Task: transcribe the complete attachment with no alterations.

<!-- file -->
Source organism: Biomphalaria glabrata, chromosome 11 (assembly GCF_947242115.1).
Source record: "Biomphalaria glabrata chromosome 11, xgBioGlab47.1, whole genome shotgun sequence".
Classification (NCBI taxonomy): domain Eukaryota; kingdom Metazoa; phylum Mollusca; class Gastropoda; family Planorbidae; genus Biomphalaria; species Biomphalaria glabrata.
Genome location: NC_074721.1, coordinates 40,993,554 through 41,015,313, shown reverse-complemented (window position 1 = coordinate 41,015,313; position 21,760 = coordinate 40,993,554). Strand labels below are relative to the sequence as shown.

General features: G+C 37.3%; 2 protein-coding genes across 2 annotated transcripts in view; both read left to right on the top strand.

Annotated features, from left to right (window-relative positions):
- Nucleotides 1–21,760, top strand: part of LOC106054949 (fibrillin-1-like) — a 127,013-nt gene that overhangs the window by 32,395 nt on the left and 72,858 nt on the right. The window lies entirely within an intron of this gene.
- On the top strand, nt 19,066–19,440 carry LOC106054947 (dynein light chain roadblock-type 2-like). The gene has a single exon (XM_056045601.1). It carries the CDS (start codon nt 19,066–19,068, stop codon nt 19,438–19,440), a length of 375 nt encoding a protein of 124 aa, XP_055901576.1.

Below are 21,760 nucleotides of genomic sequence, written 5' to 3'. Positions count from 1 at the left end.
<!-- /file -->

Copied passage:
Source organism: Biomphalaria glabrata, chromosome 11 (assembly GCF_947242115.1).
Source record: "Biomphalaria glabrata chromosome 11, xgBioGlab47.1, whole genome shotgun sequence".
Classification (NCBI taxonomy): domain Eukaryota; kingdom Metazoa; phylum Mollusca; class Gastropoda; family Planorbidae; genus Biomphalaria; species Biomphalaria glabrata.
Genome location: NC_074721.1, coordinates 40,993,554 through 41,015,313, shown reverse-complemented (window position 1 = coordinate 41,015,313; position 21,760 = coordinate 40,993,554). Strand labels below are relative to the sequence as shown.

General features: G+C 37.3%; 2 protein-coding genes across 2 annotated transcripts in view; both read left to right on the top strand.

Annotated features, from left to right (window-relative positions):
- Nucleotides 1–21,760, top strand: part of LOC106054949 (fibrillin-1-like) — a 127,013-nt gene that overhangs the window by 32,395 nt on the left and 72,858 nt on the right. The window lies entirely within an intron of this gene.
- On the top strand, nt 19,066–19,440 carry LOC106054947 (dynein light chain roadblock-type 2-like). The gene has a single exon (XM_056045601.1). It carries the CDS (start codon nt 19,066–19,068, stop codon nt 19,438–19,440), a length of 375 nt encoding a protein of 124 aa, XP_055901576.1.

Below are 21,760 nucleotides of genomic sequence, written 5' to 3'. Positions count from 1 at the left end.